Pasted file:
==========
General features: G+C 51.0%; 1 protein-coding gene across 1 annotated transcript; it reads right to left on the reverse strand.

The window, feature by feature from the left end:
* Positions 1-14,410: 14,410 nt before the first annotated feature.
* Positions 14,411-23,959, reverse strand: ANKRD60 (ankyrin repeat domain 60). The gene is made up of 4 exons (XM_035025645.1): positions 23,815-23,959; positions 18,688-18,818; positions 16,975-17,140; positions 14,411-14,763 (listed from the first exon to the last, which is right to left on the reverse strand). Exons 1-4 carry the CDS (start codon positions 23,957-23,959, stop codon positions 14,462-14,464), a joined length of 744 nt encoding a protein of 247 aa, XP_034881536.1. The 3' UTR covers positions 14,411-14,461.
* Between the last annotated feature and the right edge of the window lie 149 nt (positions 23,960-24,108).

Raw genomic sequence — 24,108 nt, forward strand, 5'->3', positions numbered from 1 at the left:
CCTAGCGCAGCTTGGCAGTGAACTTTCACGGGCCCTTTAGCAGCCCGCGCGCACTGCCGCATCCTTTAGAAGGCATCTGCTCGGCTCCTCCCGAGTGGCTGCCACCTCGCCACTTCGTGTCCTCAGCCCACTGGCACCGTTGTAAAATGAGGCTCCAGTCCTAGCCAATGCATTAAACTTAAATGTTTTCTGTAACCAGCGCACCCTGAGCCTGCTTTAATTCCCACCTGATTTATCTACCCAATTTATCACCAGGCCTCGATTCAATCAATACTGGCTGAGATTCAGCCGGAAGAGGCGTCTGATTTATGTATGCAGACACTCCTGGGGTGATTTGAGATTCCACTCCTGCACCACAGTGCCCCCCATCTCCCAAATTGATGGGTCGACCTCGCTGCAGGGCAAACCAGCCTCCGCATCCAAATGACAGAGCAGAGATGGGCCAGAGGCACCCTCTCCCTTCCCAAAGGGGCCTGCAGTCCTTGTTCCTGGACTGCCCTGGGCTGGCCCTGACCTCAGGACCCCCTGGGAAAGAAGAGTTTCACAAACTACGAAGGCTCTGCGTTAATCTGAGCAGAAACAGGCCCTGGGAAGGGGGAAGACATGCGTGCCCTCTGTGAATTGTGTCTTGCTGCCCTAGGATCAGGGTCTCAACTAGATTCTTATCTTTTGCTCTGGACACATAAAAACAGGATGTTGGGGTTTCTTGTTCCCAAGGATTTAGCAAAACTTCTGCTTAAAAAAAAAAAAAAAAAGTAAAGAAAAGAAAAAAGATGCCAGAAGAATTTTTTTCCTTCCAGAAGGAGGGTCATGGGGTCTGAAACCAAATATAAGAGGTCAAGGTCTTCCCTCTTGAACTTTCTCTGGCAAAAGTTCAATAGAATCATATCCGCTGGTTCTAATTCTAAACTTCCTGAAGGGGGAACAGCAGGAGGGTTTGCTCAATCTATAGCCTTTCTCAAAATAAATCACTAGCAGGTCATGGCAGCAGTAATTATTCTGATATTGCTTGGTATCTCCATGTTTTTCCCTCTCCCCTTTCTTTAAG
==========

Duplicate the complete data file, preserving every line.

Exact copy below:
General features: G+C 51.0%; 1 protein-coding gene across 1 annotated transcript; it reads right to left on the reverse strand.

The window, feature by feature from the left end:
* Positions 1-14,410: 14,410 nt before the first annotated feature.
* Positions 14,411-23,959, reverse strand: ANKRD60 (ankyrin repeat domain 60). The gene is made up of 4 exons (XM_035025645.1): positions 23,815-23,959; positions 18,688-18,818; positions 16,975-17,140; positions 14,411-14,763 (listed from the first exon to the last, which is right to left on the reverse strand). Exons 1-4 carry the CDS (start codon positions 23,957-23,959, stop codon positions 14,462-14,464), a joined length of 744 nt encoding a protein of 247 aa, XP_034881536.1. The 3' UTR covers positions 14,411-14,461.
* Between the last annotated feature and the right edge of the window lie 149 nt (positions 23,960-24,108).

Raw genomic sequence — 24,108 nt, forward strand, 5'->3', positions numbered from 1 at the left:
CCTAGCGCAGCTTGGCAGTGAACTTTCACGGGCCCTTTAGCAGCCCGCGCGCACTGCCGCATCCTTTAGAAGGCATCTGCTCGGCTCCTCCCGAGTGGCTGCCACCTCGCCACTTCGTGTCCTCAGCCCACTGGCACCGTTGTAAAATGAGGCTCCAGTCCTAGCCAATGCATTAAACTTAAATGTTTTCTGTAACCAGCGCACCCTGAGCCTGCTTTAATTCCCACCTGATTTATCTACCCAATTTATCACCAGGCCTCGATTCAATCAATACTGGCTGAGATTCAGCCGGAAGAGGCGTCTGATTTATGTATGCAGACACTCCTGGGGTGATTTGAGATTCCACTCCTGCACCACAGTGCCCCCCATCTCCCAAATTGATGGGTCGACCTCGCTGCAGGGCAAACCAGCCTCCGCATCCAAATGACAGAGCAGAGATGGGCCAGAGGCACCCTCTCCCTTCCCAAAGGGGCCTGCAGTCCTTGTTCCTGGACTGCCCTGGGCTGGCCCTGACCTCAGGACCCCCTGGGAAAGAAGAGTTTCACAAACTACGAAGGCTCTGCGTTAATCTGAGCAGAAACAGGCCCTGGGAAGGGGGAAGACATGCGTGCCCTCTGTGAATTGTGTCTTGCTGCCCTAGGATCAGGGTCTCAACTAGATTCTTATCTTTTGCTCTGGACACATAAAAACAGGATGTTGGGGTTTCTTGTTCCCAAGGATTTAGCAAAACTTCTGCTTAAAAAAAAAAAAAAAAAGTAAAGAAAAGAAAAAAGATGCCAGAAGAATTTTTTTCCTTCCAGAAGGAGGGTCATGGGGTCTGAAACCAAATATAAGAGGTCAAGGTCTTCCCTCTTGAACTTTCTCTGGCAAAAGTTCAATAGAATCATATCCGCTGGTTCTAATTCTAAACTTCCTGAAGGGGGAACAGCAGGAGGGTTTGCTCAATCTATAGCCTTTCTCAAAATAAATCACTAGCAGGTCATGGCAGCAGTAATTATTCTGATATTGCTTGGTATCTCCATGTTTTTCCCTCTCCCCTTTCTTTAAG